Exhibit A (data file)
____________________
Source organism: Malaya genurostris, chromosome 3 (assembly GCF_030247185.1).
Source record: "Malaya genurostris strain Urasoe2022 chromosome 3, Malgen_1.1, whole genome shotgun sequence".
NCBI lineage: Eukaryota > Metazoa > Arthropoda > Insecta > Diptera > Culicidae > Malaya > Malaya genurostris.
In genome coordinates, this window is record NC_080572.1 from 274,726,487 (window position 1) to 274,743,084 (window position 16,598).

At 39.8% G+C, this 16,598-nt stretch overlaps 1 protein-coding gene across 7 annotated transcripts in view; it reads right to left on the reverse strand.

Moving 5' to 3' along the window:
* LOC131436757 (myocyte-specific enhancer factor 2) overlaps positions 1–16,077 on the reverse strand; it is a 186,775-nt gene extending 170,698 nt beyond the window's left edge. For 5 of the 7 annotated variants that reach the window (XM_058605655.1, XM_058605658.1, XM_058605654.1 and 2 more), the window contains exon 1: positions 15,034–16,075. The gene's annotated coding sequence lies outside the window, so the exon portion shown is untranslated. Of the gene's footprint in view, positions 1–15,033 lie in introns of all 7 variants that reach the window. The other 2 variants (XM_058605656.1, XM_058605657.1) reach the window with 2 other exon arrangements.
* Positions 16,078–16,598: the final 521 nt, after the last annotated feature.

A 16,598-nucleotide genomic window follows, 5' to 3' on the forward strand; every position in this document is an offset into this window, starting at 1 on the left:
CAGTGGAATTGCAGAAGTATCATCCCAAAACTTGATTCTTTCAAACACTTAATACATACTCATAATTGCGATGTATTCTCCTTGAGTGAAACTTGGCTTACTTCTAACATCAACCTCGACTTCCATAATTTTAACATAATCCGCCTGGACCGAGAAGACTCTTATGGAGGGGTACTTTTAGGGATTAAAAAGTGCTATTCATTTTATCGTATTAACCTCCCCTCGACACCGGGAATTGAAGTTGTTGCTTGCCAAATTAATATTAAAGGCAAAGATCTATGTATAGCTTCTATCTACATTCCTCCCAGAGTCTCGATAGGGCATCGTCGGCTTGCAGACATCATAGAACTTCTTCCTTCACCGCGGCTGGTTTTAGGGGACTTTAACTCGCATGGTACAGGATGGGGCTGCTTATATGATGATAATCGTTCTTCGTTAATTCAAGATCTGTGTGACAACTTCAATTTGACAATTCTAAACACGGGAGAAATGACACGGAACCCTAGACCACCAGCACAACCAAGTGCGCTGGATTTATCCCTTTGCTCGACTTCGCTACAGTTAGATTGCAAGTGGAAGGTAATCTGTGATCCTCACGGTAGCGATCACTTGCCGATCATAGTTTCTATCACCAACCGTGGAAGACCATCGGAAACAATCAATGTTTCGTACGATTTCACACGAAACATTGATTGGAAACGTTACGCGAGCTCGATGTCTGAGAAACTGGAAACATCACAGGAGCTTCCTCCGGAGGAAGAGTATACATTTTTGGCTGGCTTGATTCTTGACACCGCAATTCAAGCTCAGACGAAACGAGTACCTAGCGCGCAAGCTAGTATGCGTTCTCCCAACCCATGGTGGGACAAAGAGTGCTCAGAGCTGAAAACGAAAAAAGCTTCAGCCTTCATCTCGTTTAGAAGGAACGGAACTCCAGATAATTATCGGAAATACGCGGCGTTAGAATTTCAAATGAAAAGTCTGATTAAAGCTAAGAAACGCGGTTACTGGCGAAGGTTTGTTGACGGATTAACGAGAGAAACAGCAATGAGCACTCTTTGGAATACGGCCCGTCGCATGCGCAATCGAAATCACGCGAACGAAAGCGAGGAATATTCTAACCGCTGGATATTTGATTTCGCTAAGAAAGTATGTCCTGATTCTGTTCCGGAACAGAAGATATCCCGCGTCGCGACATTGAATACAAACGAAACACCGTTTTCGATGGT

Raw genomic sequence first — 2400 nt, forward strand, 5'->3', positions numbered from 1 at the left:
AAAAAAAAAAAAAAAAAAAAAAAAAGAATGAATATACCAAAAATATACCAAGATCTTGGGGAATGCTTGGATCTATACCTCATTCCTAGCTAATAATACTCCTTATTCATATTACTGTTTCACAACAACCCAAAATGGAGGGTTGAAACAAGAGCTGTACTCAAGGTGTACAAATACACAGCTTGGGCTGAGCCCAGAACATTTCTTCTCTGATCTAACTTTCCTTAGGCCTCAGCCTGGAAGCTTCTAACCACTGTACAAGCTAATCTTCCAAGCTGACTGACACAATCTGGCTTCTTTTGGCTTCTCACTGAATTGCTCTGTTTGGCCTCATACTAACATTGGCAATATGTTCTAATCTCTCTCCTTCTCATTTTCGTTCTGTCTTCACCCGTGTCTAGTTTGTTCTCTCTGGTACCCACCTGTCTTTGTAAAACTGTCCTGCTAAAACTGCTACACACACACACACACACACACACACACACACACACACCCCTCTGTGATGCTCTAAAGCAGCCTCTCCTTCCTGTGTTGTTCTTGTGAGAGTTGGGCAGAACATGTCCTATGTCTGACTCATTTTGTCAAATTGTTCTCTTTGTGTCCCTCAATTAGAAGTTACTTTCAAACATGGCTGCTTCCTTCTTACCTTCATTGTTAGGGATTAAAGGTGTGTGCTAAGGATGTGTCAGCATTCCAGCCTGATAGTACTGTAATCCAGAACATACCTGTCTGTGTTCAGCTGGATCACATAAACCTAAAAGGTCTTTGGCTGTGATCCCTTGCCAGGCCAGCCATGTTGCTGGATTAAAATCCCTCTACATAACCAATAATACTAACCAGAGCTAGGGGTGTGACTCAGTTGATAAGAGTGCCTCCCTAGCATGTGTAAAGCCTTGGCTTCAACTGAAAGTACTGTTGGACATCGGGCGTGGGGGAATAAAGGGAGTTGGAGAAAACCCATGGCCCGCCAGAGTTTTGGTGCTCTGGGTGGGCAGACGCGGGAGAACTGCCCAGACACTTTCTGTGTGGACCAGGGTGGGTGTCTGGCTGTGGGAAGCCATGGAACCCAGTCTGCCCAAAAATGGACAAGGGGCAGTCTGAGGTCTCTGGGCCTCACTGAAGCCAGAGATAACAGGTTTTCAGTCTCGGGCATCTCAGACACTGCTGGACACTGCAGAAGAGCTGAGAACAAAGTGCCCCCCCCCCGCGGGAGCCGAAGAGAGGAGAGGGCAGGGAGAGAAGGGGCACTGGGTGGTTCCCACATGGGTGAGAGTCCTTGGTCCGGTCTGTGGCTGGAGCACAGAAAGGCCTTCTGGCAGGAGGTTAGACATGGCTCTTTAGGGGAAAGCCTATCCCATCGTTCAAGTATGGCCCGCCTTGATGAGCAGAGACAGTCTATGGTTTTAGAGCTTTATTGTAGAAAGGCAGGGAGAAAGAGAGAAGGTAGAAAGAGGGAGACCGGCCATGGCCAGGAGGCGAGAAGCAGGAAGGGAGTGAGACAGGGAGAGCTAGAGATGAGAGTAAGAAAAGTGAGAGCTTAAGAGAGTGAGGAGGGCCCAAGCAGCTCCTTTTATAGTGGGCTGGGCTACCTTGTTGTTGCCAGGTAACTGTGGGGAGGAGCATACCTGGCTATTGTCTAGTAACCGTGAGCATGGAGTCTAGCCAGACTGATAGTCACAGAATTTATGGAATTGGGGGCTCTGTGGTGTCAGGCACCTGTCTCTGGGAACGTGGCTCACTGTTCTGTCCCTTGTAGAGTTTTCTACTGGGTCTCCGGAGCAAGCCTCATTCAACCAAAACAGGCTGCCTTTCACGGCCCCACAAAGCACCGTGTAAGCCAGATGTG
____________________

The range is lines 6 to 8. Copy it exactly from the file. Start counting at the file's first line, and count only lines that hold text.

Moving 5' to 3' along the window:
* LOC131436757 (myocyte-specific enhancer factor 2) overlaps positions 1–16,077 on the reverse strand; it is a 186,775-nt gene extending 170,698 nt beyond the window's left edge. For 5 of the 7 annotated variants that reach the window (XM_058605655.1, XM_058605658.1, XM_058605654.1 and 2 more), the window contains exon 1: positions 15,034–16,075. The gene's annotated coding sequence lies outside the window, so the exon portion shown is untranslated. Of the gene's footprint in view, positions 1–15,033 lie in introns of all 7 variants that reach the window. The other 2 variants (XM_058605656.1, XM_058605657.1) reach the window with 2 other exon arrangements.
* Positions 16,078–16,598: the final 521 nt, after the last annotated feature.